Finally, the crystalline nature of the biosynthesized gold nanoparticles was further confirmed from XRD analysis. The XRD patterns of the synthesized gold nanoparticles are shown in Fig. 7. Four intense diffraction peaks were observed at 2θ values of 38.31°, 44.45°, 64.64°, and 77.73°, corresponding to the (111), (200), (220), and (311) reflections of metallic crystalline gold, respectively. A strong diffraction peak corresponding to the (111) facet was observed, and the peaks corresponding to the three other facets were less intense. This observation suggested that the (111) plane was the predominant orientation of the as-prepared AuNPs using the V. oleifera extract.
Fig. 7
Fig. 7

Powder X-ray diffraction pattern for a gold nanoparticle prepared with 2 mL of Virola oleifera extract over 20 min. Broad peaks were observed and are characteristic of nanocrystals. The Au 111 peak at 38.1° was very intense due to the orientation of the Au

Presence of Phenolic Compounds on the Surface of the AuNPs Synthesized with V. oleifera Ace

Phenolic compounds possess biologically beneficial activities and are frequently utilized as antioxidants. To confirm the presence of macromolecules that play a key role in biological activity on the surface of the as-synthesized AuNPs, FTIR and RAMAN measurements were performed on both the nanoparticles and the pure extract. Infrared spectrometric analysis was applied to determine whether the nanoparticle modifies the chemical profile of the V. oleifera resin (Fig. 8a). The pure V. oleifera extract (in red) exhibited two strong characteristic bands. The band at approximately 1600 cm−1 that corresponds to a C=O stretching vibration [30] is associated with carbonyl bonding from a component of the V. oleifera extract (e.g., ferulic and gallic acid, epicatechin, tannins, and quercetin). Its components are typically observed between 1590 and 1820 cm−1 or 3000 and 3400 cm−1, which are characteristic of OH vibrational stretching [31, 32]. Moreover, less intense peaks were observed at 775 and 820 cm−1 (benzene ring vibrations) [30], 1044 cm−1 (C–H) [33], 1099 cm−1 (C–O–C) [34], 1197–1280 cm−1 (C–O) [35], 1438 cm−1 (C–O–H) [36], and 1517 cm−1 (C=C) [37]. The same spectral profile was observed for the AuNPs, suggesting that the V. oleifera resin was linked with the nanoparticles. Moreover, the shifts in peak positions between the extract and the AuNPs spectra may indicate bonding to the metal surface.
Fig. 8
Fig. 8

Relative infrared spectra of the Virola oleifera extract and AuNPs synthesized with V. oleifera under different conditions. V. oleifera is in red, and the AuNPs are in blue (a). Raman spectra of the V. oleifera extract, and AuNPs recorded at 532 nm (b)

To investigate the Raman scattering performance, the signal of the AuNPs coated with organic compounds from V. oleifera was measured (with 633-nm laser excitation at 17 mW for 1 s) (Fig. 8b). To analyze the AuNP-associated biomolecules, two characteristics are extremely important: similarity and intensity. The V. oleifera and AuNPs-V. oleifera spectra were similar, and the spectrum of a molecule in contact with the nanocrystal was enhanced, which indicated that the compounds present in the plant extract functionalized the nanoparticles via irreversible electrostatic interactions. The Raman spectra for the HAuCl4 incubation conditions contained two very strong peaks at 1358 and 1571 cm−1. The position peaks corresponding to the symmetric and asymmetric stretching carboxylic groups (COO−1) are related to the peaks observed at 1358 and 1571 cm−1, respectively [38]. The observed vibrations have also been reported for free and Na feluric acid salt [39].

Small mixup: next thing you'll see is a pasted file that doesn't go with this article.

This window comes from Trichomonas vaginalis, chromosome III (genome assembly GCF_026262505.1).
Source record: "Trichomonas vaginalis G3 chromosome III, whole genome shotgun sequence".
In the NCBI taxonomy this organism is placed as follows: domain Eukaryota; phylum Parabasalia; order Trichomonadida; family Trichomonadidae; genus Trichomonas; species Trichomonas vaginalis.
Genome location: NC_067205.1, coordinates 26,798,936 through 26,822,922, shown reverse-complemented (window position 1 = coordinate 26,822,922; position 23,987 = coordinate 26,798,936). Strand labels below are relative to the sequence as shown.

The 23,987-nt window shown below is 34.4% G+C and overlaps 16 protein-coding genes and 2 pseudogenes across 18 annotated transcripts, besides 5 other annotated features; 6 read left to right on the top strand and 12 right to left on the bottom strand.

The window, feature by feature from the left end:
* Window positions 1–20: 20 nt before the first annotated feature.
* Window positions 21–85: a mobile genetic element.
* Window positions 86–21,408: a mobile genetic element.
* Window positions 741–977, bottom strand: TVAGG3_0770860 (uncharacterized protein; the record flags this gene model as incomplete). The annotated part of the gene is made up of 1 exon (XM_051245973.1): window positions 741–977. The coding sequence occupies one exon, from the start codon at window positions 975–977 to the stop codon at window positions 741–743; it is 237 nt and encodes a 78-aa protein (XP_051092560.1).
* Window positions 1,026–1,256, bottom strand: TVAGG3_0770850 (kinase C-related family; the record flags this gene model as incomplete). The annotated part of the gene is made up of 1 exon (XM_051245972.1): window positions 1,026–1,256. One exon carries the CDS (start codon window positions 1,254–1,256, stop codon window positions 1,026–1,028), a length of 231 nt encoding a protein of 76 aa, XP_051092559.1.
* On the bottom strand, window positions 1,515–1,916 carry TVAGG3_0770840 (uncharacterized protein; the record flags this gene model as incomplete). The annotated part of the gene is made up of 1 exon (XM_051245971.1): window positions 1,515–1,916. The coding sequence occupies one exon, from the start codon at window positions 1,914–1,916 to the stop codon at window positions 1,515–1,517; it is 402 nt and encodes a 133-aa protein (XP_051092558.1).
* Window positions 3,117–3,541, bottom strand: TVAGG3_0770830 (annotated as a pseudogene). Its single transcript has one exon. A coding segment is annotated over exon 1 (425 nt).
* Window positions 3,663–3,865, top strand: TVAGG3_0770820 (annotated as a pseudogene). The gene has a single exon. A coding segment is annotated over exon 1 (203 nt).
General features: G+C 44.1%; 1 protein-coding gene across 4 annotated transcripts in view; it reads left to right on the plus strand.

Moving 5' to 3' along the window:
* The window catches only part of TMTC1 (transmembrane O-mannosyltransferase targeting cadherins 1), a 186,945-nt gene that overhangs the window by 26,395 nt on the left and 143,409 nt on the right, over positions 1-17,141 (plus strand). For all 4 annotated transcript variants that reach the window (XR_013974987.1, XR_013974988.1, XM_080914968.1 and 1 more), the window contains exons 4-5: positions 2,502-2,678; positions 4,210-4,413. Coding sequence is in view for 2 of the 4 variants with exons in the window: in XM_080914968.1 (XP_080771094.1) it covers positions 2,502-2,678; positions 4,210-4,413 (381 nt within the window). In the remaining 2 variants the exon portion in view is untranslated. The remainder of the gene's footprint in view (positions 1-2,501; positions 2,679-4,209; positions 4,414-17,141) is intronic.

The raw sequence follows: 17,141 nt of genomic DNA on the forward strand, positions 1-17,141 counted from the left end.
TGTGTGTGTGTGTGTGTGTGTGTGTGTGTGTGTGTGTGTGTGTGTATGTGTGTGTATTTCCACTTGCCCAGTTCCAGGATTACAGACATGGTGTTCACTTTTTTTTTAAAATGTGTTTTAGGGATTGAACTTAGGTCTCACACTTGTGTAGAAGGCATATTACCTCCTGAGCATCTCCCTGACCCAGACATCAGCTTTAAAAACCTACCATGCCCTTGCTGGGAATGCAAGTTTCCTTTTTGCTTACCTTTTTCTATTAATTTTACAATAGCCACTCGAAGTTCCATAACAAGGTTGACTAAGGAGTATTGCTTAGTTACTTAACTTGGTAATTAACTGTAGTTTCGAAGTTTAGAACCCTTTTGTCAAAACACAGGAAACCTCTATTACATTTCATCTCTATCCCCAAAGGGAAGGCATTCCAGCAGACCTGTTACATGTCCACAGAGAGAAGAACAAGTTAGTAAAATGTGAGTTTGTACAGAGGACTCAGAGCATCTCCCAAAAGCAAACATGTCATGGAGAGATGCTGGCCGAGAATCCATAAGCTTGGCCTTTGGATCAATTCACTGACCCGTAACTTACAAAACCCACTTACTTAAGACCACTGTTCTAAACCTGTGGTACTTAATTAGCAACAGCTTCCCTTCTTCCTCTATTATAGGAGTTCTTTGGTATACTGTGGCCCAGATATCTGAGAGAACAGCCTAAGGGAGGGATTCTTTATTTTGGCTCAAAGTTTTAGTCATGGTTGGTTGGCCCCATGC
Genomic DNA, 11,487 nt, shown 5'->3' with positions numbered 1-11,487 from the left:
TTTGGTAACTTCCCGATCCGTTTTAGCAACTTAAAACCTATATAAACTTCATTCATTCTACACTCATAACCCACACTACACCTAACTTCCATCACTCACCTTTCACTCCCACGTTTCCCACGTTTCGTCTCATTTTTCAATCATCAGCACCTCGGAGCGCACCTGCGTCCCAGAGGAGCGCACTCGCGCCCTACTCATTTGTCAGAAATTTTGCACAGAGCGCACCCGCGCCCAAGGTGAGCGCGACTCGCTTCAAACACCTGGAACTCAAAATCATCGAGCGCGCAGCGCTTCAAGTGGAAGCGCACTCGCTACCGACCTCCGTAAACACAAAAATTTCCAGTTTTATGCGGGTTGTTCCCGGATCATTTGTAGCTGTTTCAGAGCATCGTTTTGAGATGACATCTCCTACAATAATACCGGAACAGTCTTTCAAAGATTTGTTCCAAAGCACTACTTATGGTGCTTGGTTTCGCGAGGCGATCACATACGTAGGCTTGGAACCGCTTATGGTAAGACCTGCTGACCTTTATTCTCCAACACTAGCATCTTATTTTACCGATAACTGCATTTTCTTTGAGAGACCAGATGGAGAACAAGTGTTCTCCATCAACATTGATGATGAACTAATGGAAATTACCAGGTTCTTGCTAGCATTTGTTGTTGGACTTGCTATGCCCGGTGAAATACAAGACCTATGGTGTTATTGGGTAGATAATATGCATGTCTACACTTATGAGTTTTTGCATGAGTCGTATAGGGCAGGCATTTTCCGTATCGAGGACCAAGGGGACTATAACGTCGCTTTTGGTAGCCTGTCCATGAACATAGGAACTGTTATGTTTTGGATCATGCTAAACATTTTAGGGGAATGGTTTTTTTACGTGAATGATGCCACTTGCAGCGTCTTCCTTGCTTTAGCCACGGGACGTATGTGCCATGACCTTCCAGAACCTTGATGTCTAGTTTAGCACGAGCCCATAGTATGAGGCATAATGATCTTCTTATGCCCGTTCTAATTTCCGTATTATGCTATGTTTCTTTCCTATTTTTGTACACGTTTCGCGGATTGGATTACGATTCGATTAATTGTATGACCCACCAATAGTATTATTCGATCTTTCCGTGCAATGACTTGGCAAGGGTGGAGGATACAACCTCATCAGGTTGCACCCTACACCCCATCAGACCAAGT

Conclusions

The green synthesis of biofunctionalized AuNPs from V. oleifera was simple, environmentally friendly, and economical. Due to the reducing and capping nature of the bioactive compounds present in the aqueous extract of V. oleifera, a cap was formed around the gold ions of the stable biofunctionalized NPs. The presence of the functional group of the bioactive compounds was confirmed by FTIR and Raman spectroscopy. The particle size, quasi-spherical shape, and monodispersity of the AuNPs were determined by TEM, SEM, HRSEM, and XRD analyses. V. oleifera may serve as a source of biofunctionalized NPs for a wide range of in vitro assays. The results of this study are as follows: (i) the synthesis using V. oleifera allows for the preparation of monodisperse AuNPs that are homogenous in size and shape and stable in solution, (ii) the presence of organic compounds that can potentially offer important biological activity for these nanoparticles, and (iii) a new route for the production of bioactive gold nanoparticles.

Our studies provide an important basis for the application of the green synthesis of gold nanoparticles using V. Oleifera.

Declarations

Acknowledgements

This work was partially supported by the Brazilian Ministry of Science and Technology (CNPq Grant 483036/2011-0), the Education Ministry (MEC-PROEXT Grant 04/2011), the Ministry of Science and Technology (MCTI/FINEP/CT-INFRA grant PROINFRA 01/2006), and Espírito Santo Research Foundation (FAPES). The authors wish to acknowledge the LABIOM at Universidade Federal do Espírito Santo for providing the equipment and technical support for the UV-vis experiments.

Authors’ Contributions

MBA, who was the student responsible for the work, conceived and designed the experiments. OJP, AI, CAS, FDM, and KWJ provided support and performed the synthesis, physical characterization, and electron microscope experiments. NOC, GRCR, and KRR performed the analytical assays and co-wrote the paper. CVG performed cyclic voltammetry. RA measured the zeta potential. PACH and EDC performed the V. oleifera isolation and characterization and co-wrote the paper. SRP analyzed the data. GMCC supervised the project, and all of the authors contributed to data discussions. All of the authors commented on the manuscript. All authors read and approved the final manuscript.

Competing Interests

The authors declare that they have no competing interests.

Open AccessThis article is distributed under the terms of the Creative Commons Attribution 4.0 International License (http://creativecommons.org/licenses/by/4.0/), which permits unrestricted use, distribution, and reproduction in any medium, provided you give appropriate credit to the original author(s) and the source, provide a link to the Creative Commons license, and indicate if changes were made.

Authors’ Affiliations

(1)
Federal University of Espirito Santo, Av Marechal Campos1468, Vitória, ES, 29.040-090, Brazil
(2)
Federal Institute of Espírito Santo, Av. Morobá, 248 - Morobá, Aracruz, ES, 29192-733, Brazil
(3)
Vila Velha University, Rua Comissário José Dantas de Melo, 21, Boa Vista, Vila Velha, ES, 29102-770, Brazil